From the blog-all-curious-monuments desk, Sunday morning coming back from Lake Arrowhead California on a clear, crisp March morning, came across this on a pull-out along the bold mountain road. A monument. To one Donald S. Wieman, for his handiwork..I guess for contributing to the construction and design of this “rim on the world”. It’s quite a nice road, with a steep, boldly winding swerve up to some amazing views. This road was part of a large public works effort during the “Great Depression”. Lately we’ve been learning more about public works and their stimulus effects, with varying opinions on whether and to what degree they may work for this particular “crisis.”
Later that day, doing the hyperspace jump from the mountains to the beach with concomitant shifts in pretty much all parameters — altitude, weather, temperature, air quality.. — I found myself on a merry afternoon perambulation. I came across this bucolic portrait of modest living except — what’s that? A sporty roadster in the garage, clearly an owners favorite pet. There are racing stripe floorings and the clean, well-kept settings of a diligent mechanically-inclined individual. The contrast I saw, without any substantiation was to wonder the ratio of house value to car value. Given its location and other factors, (and personal insights from perusing the local listings) I thought it could in fact be the case that the car may in fact be worth more than the house. Probably not, but the factors are closing in on one another.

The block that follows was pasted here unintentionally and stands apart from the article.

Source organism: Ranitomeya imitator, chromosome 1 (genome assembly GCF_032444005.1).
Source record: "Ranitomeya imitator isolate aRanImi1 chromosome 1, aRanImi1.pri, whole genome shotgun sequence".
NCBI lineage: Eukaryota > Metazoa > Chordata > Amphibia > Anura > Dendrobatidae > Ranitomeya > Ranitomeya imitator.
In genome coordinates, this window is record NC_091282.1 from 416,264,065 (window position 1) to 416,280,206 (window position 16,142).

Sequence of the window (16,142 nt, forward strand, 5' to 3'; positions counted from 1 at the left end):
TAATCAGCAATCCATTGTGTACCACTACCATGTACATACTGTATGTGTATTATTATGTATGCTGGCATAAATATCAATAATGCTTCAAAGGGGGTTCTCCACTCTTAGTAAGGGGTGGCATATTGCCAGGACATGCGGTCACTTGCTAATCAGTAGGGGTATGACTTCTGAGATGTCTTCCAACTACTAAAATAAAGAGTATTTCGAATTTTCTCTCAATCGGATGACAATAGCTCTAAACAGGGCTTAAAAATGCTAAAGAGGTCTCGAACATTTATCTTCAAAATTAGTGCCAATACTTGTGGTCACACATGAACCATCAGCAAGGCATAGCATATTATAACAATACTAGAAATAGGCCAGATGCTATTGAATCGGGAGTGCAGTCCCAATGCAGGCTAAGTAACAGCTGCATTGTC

Why do I blog this? Are the goodies that many people debt-financed, or financed based on their speculation about tomorrow’s values of their house — their largest ever investment — now like a taunting by the proverbial Albatross-around-the-neck? How will people and their practices change in the coming years? The coming generations? Will their be a “Credit Crisis Generation” to go along with all the other generational monikers? This one defined by its reluctance to trust; its simple ways; its avoidance of credit financing?
Just some musing.